Saving the Planet, One Student at a Time

Sustainability embraces many disciplines and directions. At Woodward Academy, it's about more than reuse and recycling. Our students are learning about climate change, clean urban design, water pollution and its accompanying environmental degradation, and the challenges of sourcing healthy food in urban areas. Woodward students are getting their hands dirty - going out into the community to clean up a local stream on Green Apple Day of Service and to work on an urban farm. And Woodward is working toward offering a diploma distinction in sustainability.

Two of the school's sustainability leaders are Upper School science teachers Monica Kuhlman and Jessica Hubbard, who shared some background and philosophies on how Woodward is educating a new generation to apply their skills, passion, and scientific aptitudes to saving the planet.

Tell us more about Green Apple Day of Service activities and what students took from the experience.

The Green Apple Day of Service is a national day of service sponsored by the U.S. Green Building Council and is meant as a way to improve our school environments through service projects, education, and community events. This year the Upper School engaged in three different projects which included a trash pick up near a tributary to the Flint River, an upcycling craft fair with the Main Street Academy, and planting seeds in our greenhouse in an effort to start seedlings for transplanting at the Urban Farm and at Woodward Academy.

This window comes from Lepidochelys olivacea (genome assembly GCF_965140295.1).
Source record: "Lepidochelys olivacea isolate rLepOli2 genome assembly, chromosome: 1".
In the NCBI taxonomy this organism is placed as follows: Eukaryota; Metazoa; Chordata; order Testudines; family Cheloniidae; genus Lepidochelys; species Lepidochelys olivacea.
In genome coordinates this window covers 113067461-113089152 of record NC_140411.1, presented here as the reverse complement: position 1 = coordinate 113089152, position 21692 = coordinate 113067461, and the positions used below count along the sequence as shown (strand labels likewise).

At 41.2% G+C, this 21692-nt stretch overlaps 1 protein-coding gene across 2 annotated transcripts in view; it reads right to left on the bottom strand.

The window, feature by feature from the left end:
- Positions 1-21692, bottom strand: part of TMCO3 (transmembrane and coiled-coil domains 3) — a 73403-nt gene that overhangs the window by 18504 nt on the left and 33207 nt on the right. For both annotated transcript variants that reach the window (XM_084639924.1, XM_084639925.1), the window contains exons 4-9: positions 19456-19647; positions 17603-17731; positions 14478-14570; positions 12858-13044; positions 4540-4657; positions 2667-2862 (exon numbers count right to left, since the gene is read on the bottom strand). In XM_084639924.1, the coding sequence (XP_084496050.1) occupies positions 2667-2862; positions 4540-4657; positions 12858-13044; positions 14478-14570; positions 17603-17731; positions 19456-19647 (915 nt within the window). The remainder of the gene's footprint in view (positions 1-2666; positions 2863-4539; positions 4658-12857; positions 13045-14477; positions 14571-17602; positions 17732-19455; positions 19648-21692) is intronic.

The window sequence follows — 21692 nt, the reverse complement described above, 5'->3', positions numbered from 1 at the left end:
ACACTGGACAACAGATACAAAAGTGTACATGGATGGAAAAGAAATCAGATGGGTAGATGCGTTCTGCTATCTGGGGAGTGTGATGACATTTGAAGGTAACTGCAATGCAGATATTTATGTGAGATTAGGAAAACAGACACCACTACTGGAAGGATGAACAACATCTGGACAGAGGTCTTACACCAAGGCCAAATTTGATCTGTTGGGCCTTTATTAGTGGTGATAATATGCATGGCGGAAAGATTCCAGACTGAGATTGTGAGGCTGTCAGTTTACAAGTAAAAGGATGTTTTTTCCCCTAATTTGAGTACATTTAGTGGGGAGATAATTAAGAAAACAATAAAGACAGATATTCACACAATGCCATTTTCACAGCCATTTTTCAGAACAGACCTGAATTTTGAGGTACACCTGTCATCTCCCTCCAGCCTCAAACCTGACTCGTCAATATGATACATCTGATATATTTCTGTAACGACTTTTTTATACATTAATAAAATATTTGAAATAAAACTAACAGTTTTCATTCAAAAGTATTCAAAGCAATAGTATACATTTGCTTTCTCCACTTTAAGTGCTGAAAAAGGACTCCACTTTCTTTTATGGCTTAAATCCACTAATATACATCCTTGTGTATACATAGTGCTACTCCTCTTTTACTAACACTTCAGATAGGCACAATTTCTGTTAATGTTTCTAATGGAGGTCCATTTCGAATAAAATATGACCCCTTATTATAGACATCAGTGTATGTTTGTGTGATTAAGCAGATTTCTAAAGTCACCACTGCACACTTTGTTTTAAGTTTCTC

The students took a greater interest in their local community by spending their time off campus in the neighborhoods surrounding our campus. They were left with a sense of pride for providing service in commonly overlooked or underserved areas. They also became more aware of their behavior and more observant of their community as a whole.

Can you fill us in on the urban farm planting and what students learned that day?

Several Upper School students are interested in urban farming and giving back to the local community. It was their idea to engage in growing fresh produce for local shelters. As they know, the majority of produce available at food pantries is canned, so they came up with a plan to start a garden at the local Metro Atlanta Urban Farm here in College Park and donate their harvest to a food shelter. Students spent their day working with volunteers and employees cleaning out their plot, learning how to stake out a proper garden, and sowing seeds for the fall/winter season. They had the opportunity to meet College Park locals who explained to them why urban farming was important to their personal lives and gain a better understanding of how urban farms are based and the importance of having them in our local communities.

What is on the horizon for student activities around our community?